Cross breeding of the Wolfspitz and black German Poodles in the early 19th century resulted in a breed that most resembles today’s Standard Schnauzer. Further cross breeding resulted in the Miniature and Giant Schnauzer, the latter of which is the newest variety of the breed.

By the early 1900s, the breed was known as the Schnauzer and had officially arrived in the US. The Schnauzer Club of America was established in 1925 and was composed of both Miniatures and Standards. When breed standards developed in 1929, it prompted a split within the group, leading to two individual clubs in 1933.

The Standard Schnauzer has maintained its popularity over the years due to his impressive beard and lovable personality.

Care

What Kind of Diet Does a Standard Schnauzer Need?

Standard Schnauzers need a diet that specifically caters to the age of the dog. Snacking should be kept to a minimum as well, since the breed can become overweight if overfed.

Caring for a Standard Schnauzer

What Kind of Diet Does a Standard Schnauzer Need?

How Much Grooming Does a Standard Schnauzer Need?

Are Standard Schnauzers Healthy Dogs?

How Much Training Does a Standard Schnauzer Need?

How Much Exercise Does a Standard Schnauzer Need?

What Kind of Diet Does a Standard Schnauzer Need?

Standard Schnauzers need a diet that specifically caters to the age of the dog. Snacking should be kept to a minimum as well, since the breed can become overweight if overfed.

What Are the Physical Characteristics of a Standard Schnauzer?

The Standard Schnauzer stands 17 to 19 inches tall and weighs approximately 33 pounds. They are a medium-sized dog with a muscular build, primarily known for their wiry, salt & pepper or black coat and extraordinary beard.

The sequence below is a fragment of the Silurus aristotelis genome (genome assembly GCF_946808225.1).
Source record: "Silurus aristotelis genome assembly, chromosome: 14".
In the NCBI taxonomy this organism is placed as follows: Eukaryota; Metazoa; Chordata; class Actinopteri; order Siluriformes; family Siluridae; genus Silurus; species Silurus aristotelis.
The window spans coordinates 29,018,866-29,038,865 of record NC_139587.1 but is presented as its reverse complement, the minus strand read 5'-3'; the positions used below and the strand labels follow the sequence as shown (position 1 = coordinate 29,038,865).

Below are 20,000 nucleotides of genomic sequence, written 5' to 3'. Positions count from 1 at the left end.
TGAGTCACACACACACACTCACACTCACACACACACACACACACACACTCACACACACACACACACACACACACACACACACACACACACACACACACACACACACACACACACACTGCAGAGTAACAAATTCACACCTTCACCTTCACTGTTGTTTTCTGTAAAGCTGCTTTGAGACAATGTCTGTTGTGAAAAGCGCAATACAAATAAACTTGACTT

The Standard Schnauzer’s muzzle is strong with a long, handsome beard and large, black nose. They have bushy, expressive eyebrows and dark eyes. Their ears are set high on the skull and either V-shaped or cropped.

Standard Schnauzers have a solid, muscular body with a medium-width chest.

Traditionally, Schnauzer tails were docked to avoid injury while hunting.

The Standard Schnauzer has straight, wide-set forelimbs with medium-length hair. Their feet are small with arched toes.

The Standard Schnauzer has a wiry haircoat, which consists of a soft undercoat and rough topcoat. Hair is relatively short on the flank and back, but rather long on the chest, fore and hindlimbs, and face.

Hindlegs consist of muscular thighs and small, arched toes. They are parallel to the front legs.

Standard Schnauzer Facts

1

The Standard Schnauzer has been a muse for artists like Cranach and Rembrandt.

2

Since the Schnauzer has been a devoted protector of children for centuries, the breed has been nicknamed kinderwachter, which is German for "child guard."

3

The German army uses Standard Schnauzers as aids to the Red Cross.

Other Breeds to Explore

Choosing a Giant Schnauzer
Choosing a Kerry Blue Terrier
Choosing a German Pinscher

References